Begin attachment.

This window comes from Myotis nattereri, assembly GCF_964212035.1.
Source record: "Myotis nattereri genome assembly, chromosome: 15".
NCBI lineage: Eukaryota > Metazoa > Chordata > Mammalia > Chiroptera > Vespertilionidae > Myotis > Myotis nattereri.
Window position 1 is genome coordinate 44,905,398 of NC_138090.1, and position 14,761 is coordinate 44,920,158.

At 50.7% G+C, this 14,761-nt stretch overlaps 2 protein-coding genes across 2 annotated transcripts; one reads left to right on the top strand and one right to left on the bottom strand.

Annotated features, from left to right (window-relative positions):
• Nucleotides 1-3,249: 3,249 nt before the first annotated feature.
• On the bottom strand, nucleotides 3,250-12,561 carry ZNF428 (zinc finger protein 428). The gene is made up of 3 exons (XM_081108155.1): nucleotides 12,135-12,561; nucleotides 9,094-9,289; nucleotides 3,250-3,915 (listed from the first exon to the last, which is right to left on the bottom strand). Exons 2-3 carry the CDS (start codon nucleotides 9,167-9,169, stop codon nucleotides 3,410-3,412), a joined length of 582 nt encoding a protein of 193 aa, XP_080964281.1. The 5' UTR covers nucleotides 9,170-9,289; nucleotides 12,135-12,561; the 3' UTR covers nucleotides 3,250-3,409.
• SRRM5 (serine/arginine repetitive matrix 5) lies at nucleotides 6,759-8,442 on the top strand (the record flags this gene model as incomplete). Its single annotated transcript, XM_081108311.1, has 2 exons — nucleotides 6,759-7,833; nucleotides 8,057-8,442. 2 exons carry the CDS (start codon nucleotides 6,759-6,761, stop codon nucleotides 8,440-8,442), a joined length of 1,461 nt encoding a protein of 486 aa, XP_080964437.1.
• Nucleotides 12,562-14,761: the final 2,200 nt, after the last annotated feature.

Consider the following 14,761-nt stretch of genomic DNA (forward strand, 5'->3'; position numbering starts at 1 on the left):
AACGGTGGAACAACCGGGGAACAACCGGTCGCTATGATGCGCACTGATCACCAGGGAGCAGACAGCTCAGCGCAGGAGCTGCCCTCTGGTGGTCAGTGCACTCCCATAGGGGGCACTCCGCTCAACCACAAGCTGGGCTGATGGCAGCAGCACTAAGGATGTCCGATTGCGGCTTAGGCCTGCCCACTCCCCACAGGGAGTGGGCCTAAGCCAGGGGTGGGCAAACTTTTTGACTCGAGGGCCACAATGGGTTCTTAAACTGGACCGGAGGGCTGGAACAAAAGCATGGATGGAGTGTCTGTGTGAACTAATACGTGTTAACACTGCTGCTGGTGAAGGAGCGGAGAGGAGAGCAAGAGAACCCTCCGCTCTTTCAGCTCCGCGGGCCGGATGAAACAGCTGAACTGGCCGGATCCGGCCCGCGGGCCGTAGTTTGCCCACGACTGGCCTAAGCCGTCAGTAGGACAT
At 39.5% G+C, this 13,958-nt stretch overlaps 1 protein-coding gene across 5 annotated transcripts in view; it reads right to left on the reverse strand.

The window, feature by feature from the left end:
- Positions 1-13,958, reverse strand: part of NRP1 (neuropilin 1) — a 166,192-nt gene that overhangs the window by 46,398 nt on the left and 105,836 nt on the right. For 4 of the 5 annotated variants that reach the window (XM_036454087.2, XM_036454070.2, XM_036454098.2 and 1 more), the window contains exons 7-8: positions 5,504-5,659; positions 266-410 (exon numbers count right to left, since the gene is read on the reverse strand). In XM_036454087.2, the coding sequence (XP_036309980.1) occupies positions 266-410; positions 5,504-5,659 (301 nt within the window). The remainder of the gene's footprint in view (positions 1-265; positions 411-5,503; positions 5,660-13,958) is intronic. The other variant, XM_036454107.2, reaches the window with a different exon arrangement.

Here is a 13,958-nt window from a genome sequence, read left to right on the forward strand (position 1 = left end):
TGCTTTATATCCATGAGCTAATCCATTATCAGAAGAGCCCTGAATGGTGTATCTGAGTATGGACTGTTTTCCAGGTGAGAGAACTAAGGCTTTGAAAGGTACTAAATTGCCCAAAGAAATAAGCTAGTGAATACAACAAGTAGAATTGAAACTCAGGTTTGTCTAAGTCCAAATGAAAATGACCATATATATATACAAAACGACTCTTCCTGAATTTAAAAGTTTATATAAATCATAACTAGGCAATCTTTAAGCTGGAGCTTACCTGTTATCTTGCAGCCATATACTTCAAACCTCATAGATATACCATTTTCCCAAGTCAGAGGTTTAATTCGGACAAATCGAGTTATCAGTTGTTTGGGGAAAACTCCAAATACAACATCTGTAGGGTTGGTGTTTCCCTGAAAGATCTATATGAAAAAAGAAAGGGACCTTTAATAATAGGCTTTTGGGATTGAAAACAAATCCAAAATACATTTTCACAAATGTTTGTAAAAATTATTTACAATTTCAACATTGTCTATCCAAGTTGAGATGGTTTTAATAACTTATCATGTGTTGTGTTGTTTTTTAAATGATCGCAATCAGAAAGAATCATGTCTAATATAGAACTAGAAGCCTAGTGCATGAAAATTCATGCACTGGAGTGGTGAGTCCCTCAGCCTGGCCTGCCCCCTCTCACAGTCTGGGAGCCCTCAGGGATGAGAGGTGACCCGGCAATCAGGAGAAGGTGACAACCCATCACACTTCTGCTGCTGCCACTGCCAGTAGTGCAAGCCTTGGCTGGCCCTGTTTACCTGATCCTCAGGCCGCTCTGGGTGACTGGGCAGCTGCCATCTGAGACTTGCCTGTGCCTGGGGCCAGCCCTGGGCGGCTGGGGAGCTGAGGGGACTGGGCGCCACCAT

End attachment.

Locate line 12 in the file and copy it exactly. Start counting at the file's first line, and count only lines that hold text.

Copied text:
AACGGTGGAACAACCGGGGAACAACCGGTCGCTATGATGCGCACTGATCACCAGGGAGCAGACAGCTCAGCGCAGGAGCTGCCCTCTGGTGGTCAGTGCACTCCCATAGGGGGCACTCCGCTCAACCACAAGCTGGGCTGATGGCAGCAGCACTAAGGATGTCCGATTGCGGCTTAGGCCTGCCCACTCCCCACAGGGAGTGGGCCTAAGCCAGGGGTGGGCAAACTTTTTGACTCGAGGGCCACAATGGGTTCTTAAACTGGACCGGAGGGCTGGAACAAAAGCATGGATGGAGTGTCTGTGTGAACTAATACGTGTTAACACTGCTGCTGGTGAAGGAGCGGAGAGGAGAGCAAGAGAACCCTCCGCTCTTTCAGCTCCGCGGGCCGGATGAAACAGCTGAACTGGCCGGATCCGGCCCGCGGGCCGTAGTTTGCCCACGACTGGCCTAAGCCGTCAGTAGGACAT